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Dietitians Answer the Question: “Why did you become a dietitian?”

Becoming a dietitian is no easy feat.  It takes years of study of difficult and demanding classes (please don’t mention Organic Chemistry).  You need at least an undergraduate degree ( and soon a Master’s will be required).  You must complete an internship that can last nine months to over a year, You must pass a board exam and then for the rest of your career you have to keep up annual educational credits. Despite all of this hard work and sacrifice you won’t find many dietitians who say that got into the field to become rich.
Over the years I’ve met dietitians in a variety of fields… from clinical, consultants and culinary to authors and academics and have asked many what made them decide to become a registered dietitian.   ( You can listen to podcasts of my interviews with dietitians here: http://www.ingles-markets.com/dietitian/leah/podcasts )
It’s sort of like asking someone how they met their significant other…how they “knew” he or she was THE ONE.
In celebration of Registered Dietitian Nutritionist Day ….
“Why did you become a dietitian?” Was there a person, event or a class that was the motivation?
Here are their answers:
Influenced by a class:
Leslie Bonci – Director of Sports Nutrition, University of Pittsburgh Medical Center
 “I had an undergrad degree in bio psychology and no clue what I wanted to do Started grad school in public health one of my first courses was Maternal and Child Nutrition it was fireworks! I knew nutrition was what I wanted to pursue.”
 
Heather Mangieri – Owner and Nutrition Consultant, Nutrition CheckUp LLC,
“…after taking a physiology class my freshman year I knew I wanted to work in the healthcare field. I also knew I did not want to work with blood. That’s when I discovered nutrition as a major. It was the only field that I could help people get healthy without having to deal with blood…”
 
 
Carolyn O’Neil – author, Nutrition Advistor – Best Food Facts
“I was already an English major at Florida State University but wasn’t really happy with the gloomy writer types in my classes. So, I flipped open the FSU course catalogue ….and looked up Food & Nutrition. The courses jumped off the page! Food History, Food Science, Diet and Disease! I changed my major as soon as I got back to campus and didn’t even tell my academic advisor.”
 
 
Desire to Improve Health of Self or Others
 
Patrician Bannan – Nutrition and Health Communications, author
 
“When I hit high school, I wanted to fit in with the other “slim” girls and started dieting. I did lose weight, but I was confused with all the conflicting information and frustrated that I could not maintain the weight I wanted. In my 20s I vowed to find a healthy way to lose weight and keep it off. That’s why I decided to study nutrition in college and later become a registered dietitian.”
 
Dawn Jackson Blatner – Author, Chicago Cubs Nutrition Consultant
“In college, I saw a TV show that said: “Do for a career what you do in your spare time.” I spent most of my free time at the local healthfood store & cooking out of a vegetarian cookbook so a counselor suggested a career in nutrition.”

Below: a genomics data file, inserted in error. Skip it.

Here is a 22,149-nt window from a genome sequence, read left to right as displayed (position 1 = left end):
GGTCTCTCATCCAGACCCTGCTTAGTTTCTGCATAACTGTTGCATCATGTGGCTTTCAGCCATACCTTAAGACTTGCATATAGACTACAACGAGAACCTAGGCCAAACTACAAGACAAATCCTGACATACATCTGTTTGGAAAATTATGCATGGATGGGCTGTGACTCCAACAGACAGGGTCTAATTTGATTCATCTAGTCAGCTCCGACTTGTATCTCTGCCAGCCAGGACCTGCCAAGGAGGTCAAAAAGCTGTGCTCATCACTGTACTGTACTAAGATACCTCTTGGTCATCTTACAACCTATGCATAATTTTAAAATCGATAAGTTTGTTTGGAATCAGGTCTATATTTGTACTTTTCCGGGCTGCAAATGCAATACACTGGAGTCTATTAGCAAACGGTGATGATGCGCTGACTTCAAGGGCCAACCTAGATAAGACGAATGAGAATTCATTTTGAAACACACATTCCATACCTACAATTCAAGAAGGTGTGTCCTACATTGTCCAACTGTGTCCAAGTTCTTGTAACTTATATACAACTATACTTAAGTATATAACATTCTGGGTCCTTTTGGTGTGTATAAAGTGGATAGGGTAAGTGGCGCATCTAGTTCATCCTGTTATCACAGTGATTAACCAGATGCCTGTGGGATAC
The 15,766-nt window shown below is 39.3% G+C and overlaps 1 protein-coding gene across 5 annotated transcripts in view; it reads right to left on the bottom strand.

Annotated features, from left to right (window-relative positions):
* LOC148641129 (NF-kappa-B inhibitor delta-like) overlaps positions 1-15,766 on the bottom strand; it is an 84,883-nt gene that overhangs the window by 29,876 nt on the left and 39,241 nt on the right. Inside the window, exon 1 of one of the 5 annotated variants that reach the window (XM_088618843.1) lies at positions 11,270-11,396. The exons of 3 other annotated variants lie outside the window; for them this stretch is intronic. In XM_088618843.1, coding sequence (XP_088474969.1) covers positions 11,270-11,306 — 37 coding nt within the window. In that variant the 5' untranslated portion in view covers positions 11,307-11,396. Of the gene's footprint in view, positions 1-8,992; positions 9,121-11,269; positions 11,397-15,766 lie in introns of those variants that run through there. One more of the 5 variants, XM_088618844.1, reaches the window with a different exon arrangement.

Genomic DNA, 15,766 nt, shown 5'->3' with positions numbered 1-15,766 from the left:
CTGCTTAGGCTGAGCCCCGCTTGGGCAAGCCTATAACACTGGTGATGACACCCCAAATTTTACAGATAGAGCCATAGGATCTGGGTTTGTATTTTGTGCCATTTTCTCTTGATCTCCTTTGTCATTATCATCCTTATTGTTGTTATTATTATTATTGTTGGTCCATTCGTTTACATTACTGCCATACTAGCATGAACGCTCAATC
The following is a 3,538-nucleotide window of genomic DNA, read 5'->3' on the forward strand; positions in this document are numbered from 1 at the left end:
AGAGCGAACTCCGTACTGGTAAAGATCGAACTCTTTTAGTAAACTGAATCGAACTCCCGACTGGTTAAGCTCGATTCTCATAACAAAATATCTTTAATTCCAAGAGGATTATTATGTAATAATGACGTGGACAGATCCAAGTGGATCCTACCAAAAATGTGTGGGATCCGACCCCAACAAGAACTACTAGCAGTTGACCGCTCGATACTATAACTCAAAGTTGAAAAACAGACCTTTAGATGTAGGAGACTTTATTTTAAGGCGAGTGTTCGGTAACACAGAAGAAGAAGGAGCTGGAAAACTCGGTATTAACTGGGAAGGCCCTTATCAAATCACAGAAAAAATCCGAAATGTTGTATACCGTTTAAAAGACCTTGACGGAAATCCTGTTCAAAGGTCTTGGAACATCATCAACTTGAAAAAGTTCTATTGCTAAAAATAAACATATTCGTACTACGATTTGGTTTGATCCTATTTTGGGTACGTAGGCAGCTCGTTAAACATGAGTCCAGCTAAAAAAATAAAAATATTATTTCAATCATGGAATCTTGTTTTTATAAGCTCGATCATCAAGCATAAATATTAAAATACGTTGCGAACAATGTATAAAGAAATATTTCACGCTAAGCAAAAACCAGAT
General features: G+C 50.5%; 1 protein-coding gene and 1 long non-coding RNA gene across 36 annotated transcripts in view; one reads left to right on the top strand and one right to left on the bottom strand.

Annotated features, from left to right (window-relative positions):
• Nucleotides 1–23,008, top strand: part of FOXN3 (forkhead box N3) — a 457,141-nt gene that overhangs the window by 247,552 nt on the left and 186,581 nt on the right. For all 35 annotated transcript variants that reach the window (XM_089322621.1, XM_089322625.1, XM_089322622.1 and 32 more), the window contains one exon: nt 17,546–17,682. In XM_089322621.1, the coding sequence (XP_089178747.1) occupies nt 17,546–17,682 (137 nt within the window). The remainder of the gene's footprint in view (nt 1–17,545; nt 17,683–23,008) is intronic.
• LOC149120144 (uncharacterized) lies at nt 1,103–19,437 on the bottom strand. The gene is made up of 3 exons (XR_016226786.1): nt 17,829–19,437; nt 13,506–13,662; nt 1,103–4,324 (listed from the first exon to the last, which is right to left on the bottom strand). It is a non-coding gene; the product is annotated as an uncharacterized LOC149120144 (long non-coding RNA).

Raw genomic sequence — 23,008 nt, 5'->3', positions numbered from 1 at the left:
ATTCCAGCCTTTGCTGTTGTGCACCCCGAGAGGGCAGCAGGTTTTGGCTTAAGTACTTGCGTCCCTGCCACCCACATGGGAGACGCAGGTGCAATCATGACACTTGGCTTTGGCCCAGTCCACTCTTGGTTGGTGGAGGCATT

Career Change – Desire to Learn Something More/Different:
 
 
Keri Gans – Nutrition Consultant, spokesperson, author
I was feeling stagnant in my current profession and decided I needed a change – a big change. I was always interested in eating healthy and staying fit so I decided to take my personal passion and make it professional.”
 
Dave Grotto – Author, President of Nutrition Housecall,LLC :

 

“I became an RD because I realized I didn’t know what the hell I was taking about when I dispensed free health information to my customers at my health food store.”
 
Personal or Family Illness
 
Kristi King – Senior Dietitian – Texas Children’s Hospital
“I became an RD because of my father.  He was diagnosed with Type I DM when he was 13 and suffered significant health issues as he became older.  I wanted to prevent other families from having to going through what my family did!”
 
Christine Rosenbloom – Professor Emerita Georgia State University
“I wanted to be a dietitian when I was 13…dad had kidney disease and was on dialysis and I made low protein breads for him. I thought it was interesting that food was an integral part of his care.”
Dr. Susan Mitchell – Host – Breaking Down Nutrition podcast
“…my father consulted a dietitian for his cholesterol and told me all about his visit. I was fascinated.”
 
Family Member Encouragement
 
Shari Steinbach – Healthy Living Manager – Meijer Supermarkets
“I became a dietitian because my Grandmother always took time to prepare wholesome meals and discuss with me why a healthy diet is important. … she lived to be 97 and was never once in the hospital.”
 
Influenced by a Dietitian or Dietetic Intern
 
Connie Diekman – Director of University Nutrition – Washington University in St. Louis
“I had two inspiring motivators – 1) an RD friend of my mom and 2) my home Ec teacher  who was an RD. Both loved what they did and offered great encouragement when I talked about my interest in health and food.”
 
Toby Smithson – Author, Founder Diabetes Everyday
“…in 8th grade …I was hospitalized with the stomach flu. I had to be monitored carefully because of my type 1 diabetes. A dietetic intern who also happened to have T1 diabetes came to my bedside as part of her rounds-and that’s when the journey began. I was inspired by a dietetic intern.”
 
Angela Lemond – Owner Lemond Nutrition, Board Certified in Pediatric Nutrition
 
“Took an “elective” Nutrition 101 class thinking it’d be super easy…. realized that I was wrong – it was much harder – but I was inspired by Donna Israel, PhD, LPC, RD, FADA’s passion.  I didn’t pursue dietetics until 10 years later, but Donna is now a dear friend.  She became a mentor.”
 
 
 

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